NCERT Solutions Class 12 History Kinship Caste and Class

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NCERT Solutions Class 12 History Kinship Caste and Class

 

1. Explain why  patriliny may  have  been  particularly important among elite families.

Answer:

• Patriliny  had existed  prior  to the composition of the Mahabharata; however, the central  story  of the text strengthened the ideal of patrilineal succession.

•  Most ruling  elites  and dynasties claimed  to follow patrilineal succession.

•  Under patriliny, sons could claim  power  and the resources  of their  fathers when the latter died.

• In ruling  dynasties which had no sons, rulers  of brothers succeeded  one another or kinsmen claimed the throne.


2. Discuss  whether kings  in early states were invariably Kshatriyas.

Answer:

•  Kings in early  states  were not  invariably Kshatriyas.

• Several important ruling  lineages  had different origins.

• For example, according  to later  Buddhist  texts, social background of the Mauryas  was Kshatriya, but Brahmanical texts  described  them  as being  of "low" origin.  They established a mighty empire.

• Shakas were regarded as mlechchhas (barbarians or outsiders) by the Brahmanas. However, Rudradaman, the  best-known Shaka ruler, was a powerful ruler.

• Powerful  mlechchhas who were familiar with Sanskritic traditions could become  rulers.

• Ruler of the Satavahana  dynasty, Gotami-puta Siri­ Satakani  claimed  to be both  a Brahmana  and a Kshatriya.

3. Compare and contrast the  dharma or norms mentioned in the  stories of Orona, Hidimba and Matanga.

Answer:

Orona:

Orona, a Brahmana  teacher, accepts Eklavaya, a forest­ dweller, as his pupil  and defied the rule of dharma  that non-Brahamanas should  not be imparted education. However, by asking  Eklavaya's  thumb as fee, Orona ensured  that  Arjuna  remained unrivalled among  his pupil.

Hidimba:

Dharma  does not allow  Brahmanas to have matrimonial alliance  with  non-Brahmana communities such as forest­ dwellers. However, the  story  shows that  Yudhishtira and Shima agreed  to marry  Hidimba  (sister  of a rakshasa). Thus the dharma of gotras  was not followed in this  case.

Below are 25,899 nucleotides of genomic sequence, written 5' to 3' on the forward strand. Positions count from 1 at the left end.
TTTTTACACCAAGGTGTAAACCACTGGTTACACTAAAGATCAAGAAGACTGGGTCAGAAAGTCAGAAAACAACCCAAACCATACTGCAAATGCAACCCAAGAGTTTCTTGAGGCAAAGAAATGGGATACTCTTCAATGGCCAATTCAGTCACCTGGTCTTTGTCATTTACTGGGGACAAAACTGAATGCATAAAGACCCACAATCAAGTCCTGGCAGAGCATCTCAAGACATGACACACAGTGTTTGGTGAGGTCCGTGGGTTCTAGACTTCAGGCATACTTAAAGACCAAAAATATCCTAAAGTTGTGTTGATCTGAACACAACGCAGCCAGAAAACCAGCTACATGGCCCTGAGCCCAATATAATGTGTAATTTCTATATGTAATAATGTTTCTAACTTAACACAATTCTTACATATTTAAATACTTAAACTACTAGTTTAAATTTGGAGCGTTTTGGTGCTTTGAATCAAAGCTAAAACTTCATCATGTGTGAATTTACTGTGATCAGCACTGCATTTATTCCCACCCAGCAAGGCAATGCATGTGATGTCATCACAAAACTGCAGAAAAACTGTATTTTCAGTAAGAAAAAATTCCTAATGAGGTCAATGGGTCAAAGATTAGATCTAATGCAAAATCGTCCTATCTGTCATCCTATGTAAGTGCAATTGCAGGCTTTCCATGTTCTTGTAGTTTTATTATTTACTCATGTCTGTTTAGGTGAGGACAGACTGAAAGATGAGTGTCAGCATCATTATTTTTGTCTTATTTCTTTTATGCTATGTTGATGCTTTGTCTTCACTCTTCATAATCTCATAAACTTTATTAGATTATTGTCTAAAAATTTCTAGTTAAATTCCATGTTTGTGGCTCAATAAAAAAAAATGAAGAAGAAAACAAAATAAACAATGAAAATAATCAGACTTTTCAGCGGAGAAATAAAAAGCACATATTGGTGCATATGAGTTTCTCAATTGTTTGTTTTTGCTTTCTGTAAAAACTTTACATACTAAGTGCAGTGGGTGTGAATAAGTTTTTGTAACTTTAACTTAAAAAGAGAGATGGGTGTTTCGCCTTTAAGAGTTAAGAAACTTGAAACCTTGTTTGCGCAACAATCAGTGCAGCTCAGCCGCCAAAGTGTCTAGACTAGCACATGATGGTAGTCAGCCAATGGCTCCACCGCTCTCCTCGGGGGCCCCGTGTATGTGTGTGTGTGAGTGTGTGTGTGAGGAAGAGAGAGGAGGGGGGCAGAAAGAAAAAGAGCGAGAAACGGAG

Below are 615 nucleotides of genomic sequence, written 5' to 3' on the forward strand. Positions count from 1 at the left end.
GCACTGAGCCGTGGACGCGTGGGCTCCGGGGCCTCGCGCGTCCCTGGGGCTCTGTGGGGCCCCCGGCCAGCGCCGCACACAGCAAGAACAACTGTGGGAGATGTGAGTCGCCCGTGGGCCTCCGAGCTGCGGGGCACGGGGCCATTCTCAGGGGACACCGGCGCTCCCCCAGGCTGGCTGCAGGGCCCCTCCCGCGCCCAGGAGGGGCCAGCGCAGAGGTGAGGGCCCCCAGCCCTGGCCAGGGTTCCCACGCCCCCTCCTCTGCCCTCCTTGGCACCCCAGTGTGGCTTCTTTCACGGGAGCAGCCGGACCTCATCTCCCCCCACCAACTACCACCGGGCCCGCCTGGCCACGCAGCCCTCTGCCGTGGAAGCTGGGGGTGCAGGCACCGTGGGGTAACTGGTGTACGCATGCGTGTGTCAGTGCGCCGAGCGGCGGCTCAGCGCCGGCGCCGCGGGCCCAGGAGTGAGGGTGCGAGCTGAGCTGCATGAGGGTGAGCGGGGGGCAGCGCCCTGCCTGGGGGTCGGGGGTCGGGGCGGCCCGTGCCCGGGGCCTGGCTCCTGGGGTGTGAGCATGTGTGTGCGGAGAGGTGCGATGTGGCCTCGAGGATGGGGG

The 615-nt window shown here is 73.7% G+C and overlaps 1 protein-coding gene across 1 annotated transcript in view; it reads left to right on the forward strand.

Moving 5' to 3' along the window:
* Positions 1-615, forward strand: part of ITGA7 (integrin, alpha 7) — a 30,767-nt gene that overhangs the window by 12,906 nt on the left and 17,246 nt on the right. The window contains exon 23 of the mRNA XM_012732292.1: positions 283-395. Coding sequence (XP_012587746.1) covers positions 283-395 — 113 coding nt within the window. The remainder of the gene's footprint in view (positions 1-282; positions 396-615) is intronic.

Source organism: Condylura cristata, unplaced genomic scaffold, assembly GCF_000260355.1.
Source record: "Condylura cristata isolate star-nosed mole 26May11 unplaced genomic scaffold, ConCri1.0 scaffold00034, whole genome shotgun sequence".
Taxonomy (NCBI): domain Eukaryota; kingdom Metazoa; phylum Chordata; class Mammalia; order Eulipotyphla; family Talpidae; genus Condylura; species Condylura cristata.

Matanga:

In the  story  of Matanga  (a Chandala  beggar), Mandavya Kumara, son of the former, denies food to the latter. Mandavya  who grew  up learning three Vedas is not aware of the fact that  the beggar  seeking  food, in fact, is his father. He strictly follows  the dharma that  outcaste should  not be given food, and only Brahmanas deserve  it.

 4. In what ways was  the  Buddhist theory of a social contract different from the  Brahmanical view of society derived from the  Purusha sukta?

Answer:

•  Buddhists  developed their  theory of social contract to understand social inequalities, and wanted  to create institutions to regulate sociaI conflicts.

• In Sutta  Pitaka, they  suggested  that  originally humans  lived  in peace without any inequality, and had harmonious relations with  nature.

• They proposed  that  an authority ca lied mahasammata should  be selected  by the people to regulate  social affairs.

•For the Buddhists, institution of kingship  was based on human  choice, and subjects could pay taxes as a form  of payment for services  rendered by the king.

• They strongly believed  that  humans  could create  and institutionalise economic  and social relations.

•  Contrary to Buddhist  theory  of social contract, Brahmanas  asserted  that  the  varna  order  was of divine  origin, and it was determined by birth.

• To justify this  myth, they  argued  all the elements of the  universe and the four varnas  emanated from Purusha, the primeval man.

• Brahmana  was his mouth, of his arms  was made the Kshatriya. His thighs  became the Vaishya; of his feet the Shudra  was born.


5. The following is an excerpt from the Mahabharata, in which Yudhisthira, the  eldest Pandava, speaks to Sanjaya, a messenger:

 Sanjaya, convey  my respectful greetings to all the  Brahmanas  and the chief  priest  of the house of Dhritarashtra. Ibow respectfully to teacher  Orona ... Ihold the feet of our preceptor Kripa  ... (and)  the chief of the Kurus, the great  Bhishma.  Ibow respectfully to the old king  (Dhritarashtra). I greet and ask after the  health  of his son Duryodhana and his younger brother ... Also greet  all the young Kuru warriors who are our brothers, sons and grandsons  ... Greet above all him, who is to us like father  and mother, the wise Vidura (born  of a slave woman)  ... I bow to the elderly ladies who are known  as our mothers. To those  who are our wives you say this, "I hope they  are well-protected"... Our daughters-in-law born of good families and mothers of children greet  on my behalf.  Embrace for me those  who are our daughters ... The beautiful, fragrant, well-dressed courtesans of ours you should  also greet.  Greet the  slave women  and their  children, greet  the  aged, the  maimed (and)  the  helpless ...

 Try  and  identify the  criteria used to make this  list  - in terms of age, gender, kinship ties. Are there any other criteria? For each  category, explain why  they are  placed in a particular position in the  list.

Answer: